‘Weak’ systems in place when Louth council bought houses from its staff

Two senior staff members sold houses to council as part of social housing scheme

Louth County Council spent more than €446,000 on two properties, including refurbishments. Both had been in the private ownership of council staff.  Photograph: David Sleator.

Louth County Council spent more than €446,000 on two properties, including refurbishments. Both had been in the private ownership of council staff. Photograph: David Sleator.

Tue, Apr 29, 2014, 01:00


The Louth county manager has conceded “weak” systems were in place when Louth County Council bought two houses from senior members of the council’s own staff.

Philomena Poole was addressing councillors yesterday as she delivered her report about the purchase of the houses in 2010.

The council spent more than €446,000 on the properties, including refurbishments. Both had been in the private ownership of council staff.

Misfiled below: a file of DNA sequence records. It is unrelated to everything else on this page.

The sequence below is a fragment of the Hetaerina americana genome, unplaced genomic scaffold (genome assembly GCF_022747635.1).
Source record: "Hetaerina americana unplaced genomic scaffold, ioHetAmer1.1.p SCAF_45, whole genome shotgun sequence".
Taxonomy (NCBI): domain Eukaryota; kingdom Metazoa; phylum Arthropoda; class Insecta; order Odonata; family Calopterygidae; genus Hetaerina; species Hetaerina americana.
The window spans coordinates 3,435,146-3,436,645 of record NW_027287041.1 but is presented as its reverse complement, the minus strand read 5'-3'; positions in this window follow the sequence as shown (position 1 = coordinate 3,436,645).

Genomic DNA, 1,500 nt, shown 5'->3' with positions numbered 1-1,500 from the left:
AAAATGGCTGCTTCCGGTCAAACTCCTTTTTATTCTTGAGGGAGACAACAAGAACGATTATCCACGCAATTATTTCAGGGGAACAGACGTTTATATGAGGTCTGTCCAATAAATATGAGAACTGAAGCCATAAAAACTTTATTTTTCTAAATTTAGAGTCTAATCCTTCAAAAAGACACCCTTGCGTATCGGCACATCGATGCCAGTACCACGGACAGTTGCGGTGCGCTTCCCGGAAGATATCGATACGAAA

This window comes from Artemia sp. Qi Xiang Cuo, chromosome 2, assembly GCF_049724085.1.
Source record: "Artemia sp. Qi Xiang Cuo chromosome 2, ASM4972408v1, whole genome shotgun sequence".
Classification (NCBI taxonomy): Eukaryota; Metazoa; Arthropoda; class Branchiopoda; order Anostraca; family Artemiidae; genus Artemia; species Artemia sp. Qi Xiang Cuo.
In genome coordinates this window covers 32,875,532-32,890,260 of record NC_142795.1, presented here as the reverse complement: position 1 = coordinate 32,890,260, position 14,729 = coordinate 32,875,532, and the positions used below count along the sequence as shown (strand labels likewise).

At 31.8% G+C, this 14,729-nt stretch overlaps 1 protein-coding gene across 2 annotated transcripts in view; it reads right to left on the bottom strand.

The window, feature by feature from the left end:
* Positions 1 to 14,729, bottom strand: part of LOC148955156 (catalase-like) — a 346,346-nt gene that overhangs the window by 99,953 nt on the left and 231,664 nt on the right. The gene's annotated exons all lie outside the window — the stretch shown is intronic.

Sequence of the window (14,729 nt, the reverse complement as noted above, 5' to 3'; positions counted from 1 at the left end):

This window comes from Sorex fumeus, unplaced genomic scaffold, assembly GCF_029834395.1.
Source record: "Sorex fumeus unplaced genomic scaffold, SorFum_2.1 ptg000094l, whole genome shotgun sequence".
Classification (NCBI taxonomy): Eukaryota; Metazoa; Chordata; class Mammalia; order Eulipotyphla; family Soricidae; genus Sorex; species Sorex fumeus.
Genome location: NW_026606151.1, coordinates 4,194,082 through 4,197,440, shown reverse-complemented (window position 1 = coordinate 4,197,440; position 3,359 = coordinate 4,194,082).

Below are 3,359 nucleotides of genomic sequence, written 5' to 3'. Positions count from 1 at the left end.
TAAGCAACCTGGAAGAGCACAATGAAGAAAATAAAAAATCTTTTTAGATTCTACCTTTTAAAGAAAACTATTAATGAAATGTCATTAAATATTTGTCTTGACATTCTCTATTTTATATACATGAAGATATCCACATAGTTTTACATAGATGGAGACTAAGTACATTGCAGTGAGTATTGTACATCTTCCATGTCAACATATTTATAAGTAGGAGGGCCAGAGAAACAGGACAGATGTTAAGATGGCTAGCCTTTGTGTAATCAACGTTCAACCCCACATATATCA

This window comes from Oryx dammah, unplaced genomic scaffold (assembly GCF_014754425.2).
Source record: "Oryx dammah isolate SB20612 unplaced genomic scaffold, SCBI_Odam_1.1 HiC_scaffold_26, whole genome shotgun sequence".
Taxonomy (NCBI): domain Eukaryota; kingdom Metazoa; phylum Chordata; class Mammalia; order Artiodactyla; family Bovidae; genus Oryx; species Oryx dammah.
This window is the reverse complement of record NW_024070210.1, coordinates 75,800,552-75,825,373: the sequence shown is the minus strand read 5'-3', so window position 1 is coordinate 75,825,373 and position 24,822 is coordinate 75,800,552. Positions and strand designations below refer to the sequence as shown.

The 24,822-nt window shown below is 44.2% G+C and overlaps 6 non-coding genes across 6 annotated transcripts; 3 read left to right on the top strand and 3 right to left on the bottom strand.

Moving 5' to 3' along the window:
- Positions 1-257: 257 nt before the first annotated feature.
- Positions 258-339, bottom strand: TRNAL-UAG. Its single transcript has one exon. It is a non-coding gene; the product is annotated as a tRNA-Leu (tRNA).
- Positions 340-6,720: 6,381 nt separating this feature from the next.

The two staff members recently returned to work having been suspended as part of an internal grievance and disciplinary process.

An investigation was carried out by the council’s internal auditors Deloitte, which produced a list of recommendations that include addressing the issue of local authority staff with conflicts of interest.

In her report, Ms Poole said Deloitte’s general findings “were critical of Louth County Council procedures” in relation to the purchase of 18 properties, including the two in question, by the council in 2010 as part of the Social Housing Investment Programme.

Ms Poole, who took up her position in Louth last year, insisted that all the recommendations contained in the Deloitte report “will be fully implemented”.

She told councillors the investigation “was very thorough” and insisted the situation would not arise again. “I have every confidence the staff in housing will be able to rise to the challenge.”


Second inquiry
Sinn Féin Cllr Thomas Sharkey, who first raised the issue, said he wanted a second enquiry.

Fianna Fáil Cllr Frank Maher said the rationale behind the purchases needed to be examined in detail. “Unless we learn from what happened and address the issues, [the report] will lose some of its impact.”

Ms Poole was addressing the council for the last time, as she has been appointed Dún Laoghaire-Rathdown county manager.